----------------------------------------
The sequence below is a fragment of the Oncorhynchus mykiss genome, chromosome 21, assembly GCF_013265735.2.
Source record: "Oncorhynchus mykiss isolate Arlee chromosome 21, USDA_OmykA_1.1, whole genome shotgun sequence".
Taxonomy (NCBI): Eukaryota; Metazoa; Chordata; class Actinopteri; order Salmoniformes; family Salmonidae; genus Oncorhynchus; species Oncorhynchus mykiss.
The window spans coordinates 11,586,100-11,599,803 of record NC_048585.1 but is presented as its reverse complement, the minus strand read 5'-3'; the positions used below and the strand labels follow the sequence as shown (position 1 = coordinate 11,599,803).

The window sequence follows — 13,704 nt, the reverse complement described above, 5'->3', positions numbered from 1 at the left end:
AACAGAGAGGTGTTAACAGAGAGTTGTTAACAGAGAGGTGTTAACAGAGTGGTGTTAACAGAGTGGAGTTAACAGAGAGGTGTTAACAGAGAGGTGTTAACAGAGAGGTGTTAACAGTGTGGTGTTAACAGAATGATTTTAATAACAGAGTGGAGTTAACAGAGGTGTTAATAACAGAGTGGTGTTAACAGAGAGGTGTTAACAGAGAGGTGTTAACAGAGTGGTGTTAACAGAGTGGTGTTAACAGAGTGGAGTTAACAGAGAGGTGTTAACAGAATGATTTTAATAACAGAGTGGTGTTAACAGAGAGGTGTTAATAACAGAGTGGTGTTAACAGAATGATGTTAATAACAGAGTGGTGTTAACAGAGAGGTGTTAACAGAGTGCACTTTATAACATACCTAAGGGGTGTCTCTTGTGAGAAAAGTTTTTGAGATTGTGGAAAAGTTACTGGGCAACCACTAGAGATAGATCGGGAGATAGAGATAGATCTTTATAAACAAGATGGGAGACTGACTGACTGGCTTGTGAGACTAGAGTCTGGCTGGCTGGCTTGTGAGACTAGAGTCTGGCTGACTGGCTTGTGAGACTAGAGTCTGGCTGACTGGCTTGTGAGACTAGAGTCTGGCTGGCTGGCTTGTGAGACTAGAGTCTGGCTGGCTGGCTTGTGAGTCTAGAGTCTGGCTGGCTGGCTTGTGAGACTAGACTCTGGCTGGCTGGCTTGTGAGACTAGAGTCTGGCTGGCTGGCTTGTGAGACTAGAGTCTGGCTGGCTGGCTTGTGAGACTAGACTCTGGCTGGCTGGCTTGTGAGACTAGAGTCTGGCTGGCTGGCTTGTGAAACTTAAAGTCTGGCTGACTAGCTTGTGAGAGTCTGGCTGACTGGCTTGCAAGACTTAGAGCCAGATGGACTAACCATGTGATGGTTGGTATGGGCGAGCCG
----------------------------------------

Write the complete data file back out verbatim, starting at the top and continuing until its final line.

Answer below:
The sequence below is a fragment of the Oncorhynchus mykiss genome, chromosome 21, assembly GCF_013265735.2.
Source record: "Oncorhynchus mykiss isolate Arlee chromosome 21, USDA_OmykA_1.1, whole genome shotgun sequence".
Taxonomy (NCBI): Eukaryota; Metazoa; Chordata; class Actinopteri; order Salmoniformes; family Salmonidae; genus Oncorhynchus; species Oncorhynchus mykiss.
The window spans coordinates 11,586,100-11,599,803 of record NC_048585.1 but is presented as its reverse complement, the minus strand read 5'-3'; the positions used below and the strand labels follow the sequence as shown (position 1 = coordinate 11,599,803).

The window sequence follows — 13,704 nt, the reverse complement described above, 5'->3', positions numbered from 1 at the left end:
AACAGAGAGGTGTTAACAGAGAGTTGTTAACAGAGAGGTGTTAACAGAGTGGTGTTAACAGAGTGGAGTTAACAGAGAGGTGTTAACAGAGAGGTGTTAACAGAGAGGTGTTAACAGTGTGGTGTTAACAGAATGATTTTAATAACAGAGTGGAGTTAACAGAGGTGTTAATAACAGAGTGGTGTTAACAGAGAGGTGTTAACAGAGAGGTGTTAACAGAGTGGTGTTAACAGAGTGGTGTTAACAGAGTGGAGTTAACAGAGAGGTGTTAACAGAATGATTTTAATAACAGAGTGGTGTTAACAGAGAGGTGTTAATAACAGAGTGGTGTTAACAGAATGATGTTAATAACAGAGTGGTGTTAACAGAGAGGTGTTAACAGAGTGCACTTTATAACATACCTAAGGGGTGTCTCTTGTGAGAAAAGTTTTTGAGATTGTGGAAAAGTTACTGGGCAACCACTAGAGATAGATCGGGAGATAGAGATAGATCTTTATAAACAAGATGGGAGACTGACTGACTGGCTTGTGAGACTAGAGTCTGGCTGGCTGGCTTGTGAGACTAGAGTCTGGCTGACTGGCTTGTGAGACTAGAGTCTGGCTGACTGGCTTGTGAGACTAGAGTCTGGCTGGCTGGCTTGTGAGACTAGAGTCTGGCTGGCTGGCTTGTGAGTCTAGAGTCTGGCTGGCTGGCTTGTGAGACTAGACTCTGGCTGGCTGGCTTGTGAGACTAGAGTCTGGCTGGCTGGCTTGTGAGACTAGAGTCTGGCTGGCTGGCTTGTGAGACTAGACTCTGGCTGGCTGGCTTGTGAGACTAGAGTCTGGCTGGCTGGCTTGTGAAACTTAAAGTCTGGCTGACTAGCTTGTGAGAGTCTGGCTGACTGGCTTGCAAGACTTAGAGCCAGATGGACTAACCATGTGATGGTTGGTATGGGCGAGCCG